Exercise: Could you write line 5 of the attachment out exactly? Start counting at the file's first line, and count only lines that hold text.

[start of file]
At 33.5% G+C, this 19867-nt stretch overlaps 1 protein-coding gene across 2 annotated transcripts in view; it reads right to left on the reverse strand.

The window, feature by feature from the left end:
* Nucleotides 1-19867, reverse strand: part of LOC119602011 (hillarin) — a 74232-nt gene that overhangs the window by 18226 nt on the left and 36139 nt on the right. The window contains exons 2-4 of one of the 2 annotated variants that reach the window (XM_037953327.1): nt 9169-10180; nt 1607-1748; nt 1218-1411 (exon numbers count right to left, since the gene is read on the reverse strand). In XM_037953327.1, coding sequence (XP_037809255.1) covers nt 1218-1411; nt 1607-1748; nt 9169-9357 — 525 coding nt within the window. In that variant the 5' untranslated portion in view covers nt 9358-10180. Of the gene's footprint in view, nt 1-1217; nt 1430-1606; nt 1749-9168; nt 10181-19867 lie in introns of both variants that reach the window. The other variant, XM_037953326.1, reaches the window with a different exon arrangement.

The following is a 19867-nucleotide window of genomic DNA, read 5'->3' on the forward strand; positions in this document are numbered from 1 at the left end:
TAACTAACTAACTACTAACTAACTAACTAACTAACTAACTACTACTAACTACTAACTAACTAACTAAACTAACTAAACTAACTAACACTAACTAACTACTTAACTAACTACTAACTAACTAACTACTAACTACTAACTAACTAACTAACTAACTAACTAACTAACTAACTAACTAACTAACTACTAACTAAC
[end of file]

TAACTAACTAACTACTAACTAACTAACTAACTAACTAACTACTACTAACTACTAACTAACTAACTAAACTAACTAAACTAACTAACACTAACTAACTACTTAACTAACTACTAACTAACTAACTACTAACTACTAACTAACTAACTAACTAACTAACTAACTAACTAACTAACTAACTAACTACTAACTAAC